We’ve all had that problem before: you need to plug something in, but your home doesn’t have a nearby electrical outlet. Instead, you have to string together extension cords, which can behazardous on their own, in addition to causing clutter.
Of course, adding in an electrical outlet can be a hassle. But, if you happen to have an existing outlet on the opposite side of the wall, then you may be able to use that connection to put in a new outlet—all without tearing the wall apart and having to patch over the resulting hole.
What to Check Beforehand
Before you get ready to add in a new electrical outlet, you need to make sure that you can use the existing outlet as a power source. Some considerations you want to look out for are:
- If a circuit often trips its breaker or fuse, you don’t want to overload the circuit with a new outlet.
- Check how many lights and outlets already connect to the circuit. You can do this by turning off the circuit on your electrical panel and seeing what turns off when you do so. While you’re there, check the amp rating. Most electric codes indicate that you can’t have more than eight lights or fixtures on one 15-amp circuit.
- Electrical codes also often require kitchens and bathrooms to be on 20-amp ground fault circuit interrupter (GFCI) circuits. If you want to add an outlet to your kitchen or bathroom, ensure that it will connect to an appropriate circuit. You should also not use an existing kitchen or bathroom outlet to power a new outlet.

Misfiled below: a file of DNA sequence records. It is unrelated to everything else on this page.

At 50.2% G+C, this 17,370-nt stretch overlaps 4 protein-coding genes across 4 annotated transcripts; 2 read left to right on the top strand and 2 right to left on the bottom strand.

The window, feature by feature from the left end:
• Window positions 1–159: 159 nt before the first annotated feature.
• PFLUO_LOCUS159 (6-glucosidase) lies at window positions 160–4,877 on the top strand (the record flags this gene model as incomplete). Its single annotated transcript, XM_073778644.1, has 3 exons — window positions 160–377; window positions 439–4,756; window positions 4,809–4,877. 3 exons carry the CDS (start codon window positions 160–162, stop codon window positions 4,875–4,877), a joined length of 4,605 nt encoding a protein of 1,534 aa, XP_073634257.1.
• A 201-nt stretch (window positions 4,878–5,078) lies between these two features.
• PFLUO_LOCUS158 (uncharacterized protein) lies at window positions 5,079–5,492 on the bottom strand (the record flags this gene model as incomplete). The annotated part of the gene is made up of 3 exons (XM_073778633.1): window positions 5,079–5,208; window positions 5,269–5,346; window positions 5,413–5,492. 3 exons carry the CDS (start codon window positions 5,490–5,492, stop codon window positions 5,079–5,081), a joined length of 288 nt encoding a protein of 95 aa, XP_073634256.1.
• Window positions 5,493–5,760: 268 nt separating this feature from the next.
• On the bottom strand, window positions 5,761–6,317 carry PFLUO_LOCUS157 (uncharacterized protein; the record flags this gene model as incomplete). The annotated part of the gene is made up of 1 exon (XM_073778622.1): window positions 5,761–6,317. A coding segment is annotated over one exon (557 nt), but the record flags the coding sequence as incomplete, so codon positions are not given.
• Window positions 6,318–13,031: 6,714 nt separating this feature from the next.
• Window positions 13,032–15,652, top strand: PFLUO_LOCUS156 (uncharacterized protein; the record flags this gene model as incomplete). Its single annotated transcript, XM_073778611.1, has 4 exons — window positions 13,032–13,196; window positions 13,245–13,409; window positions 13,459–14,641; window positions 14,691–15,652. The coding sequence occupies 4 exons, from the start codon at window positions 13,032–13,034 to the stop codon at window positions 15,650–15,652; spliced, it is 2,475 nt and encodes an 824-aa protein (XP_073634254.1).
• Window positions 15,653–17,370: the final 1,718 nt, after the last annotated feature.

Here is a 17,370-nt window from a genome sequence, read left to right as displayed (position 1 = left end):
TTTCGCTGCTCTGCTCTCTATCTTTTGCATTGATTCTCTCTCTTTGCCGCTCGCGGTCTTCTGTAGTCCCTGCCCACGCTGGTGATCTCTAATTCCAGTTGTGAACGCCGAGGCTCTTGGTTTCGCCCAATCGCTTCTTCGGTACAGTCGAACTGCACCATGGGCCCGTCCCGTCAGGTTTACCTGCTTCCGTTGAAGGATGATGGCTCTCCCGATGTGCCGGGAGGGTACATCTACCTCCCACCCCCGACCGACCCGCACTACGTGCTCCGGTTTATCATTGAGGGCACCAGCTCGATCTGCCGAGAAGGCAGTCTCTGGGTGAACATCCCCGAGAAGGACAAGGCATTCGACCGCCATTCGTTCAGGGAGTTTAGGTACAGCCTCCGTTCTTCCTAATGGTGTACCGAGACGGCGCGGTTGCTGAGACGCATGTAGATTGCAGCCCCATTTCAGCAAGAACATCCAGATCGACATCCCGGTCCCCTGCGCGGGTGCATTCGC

- Check the circuit box size stamped on the inside at the back. If the size is smaller than 18 cubic inches, the method outlined here won’t work.
- You may need an electrical permit from your local building department to add an outlet to your home.
Once you’ve confirmed everything is in order, you’re ready to get started.
Tools and Materials
To do this project, you’ll need:
- Four-in-one screwdriver
- Drywall saw
- Needle nose pliers
- Voltage tester
- Wire stripper
- Five feet of electrical cable
- Remodeling box
- Wire connectors
Replacing the Outlet
- Turn off the outlet that will be the power source.
- Locate the studs on both sides of the outlet with an electronic stud finder. Your new box can go anywhere between the two studs.
- Hold your new electrical box to the wall where you want it to go and trace around it with a pencil. Cut out the hole with a drywall saw.
- Unscrew the existing outlet on the other side of the wall and punch out a knockout on the back of the box. Through the knockout, feed in enough electrical cable to reach the new outlet with about one foot of slack.
- Rewire the existing outlet using wire connectors to connect like-colored wires.
- Pull the cable through the new outlet hole and feed it into your new box. The neutral (white) wire connects to the silver terminal screw, the hot (black) wire to the gold screw, and the core wire to the green screw.
- Mount the new box into the opening.
To ensure the safety of your new outlet, have an electrical inspector look it over before using it.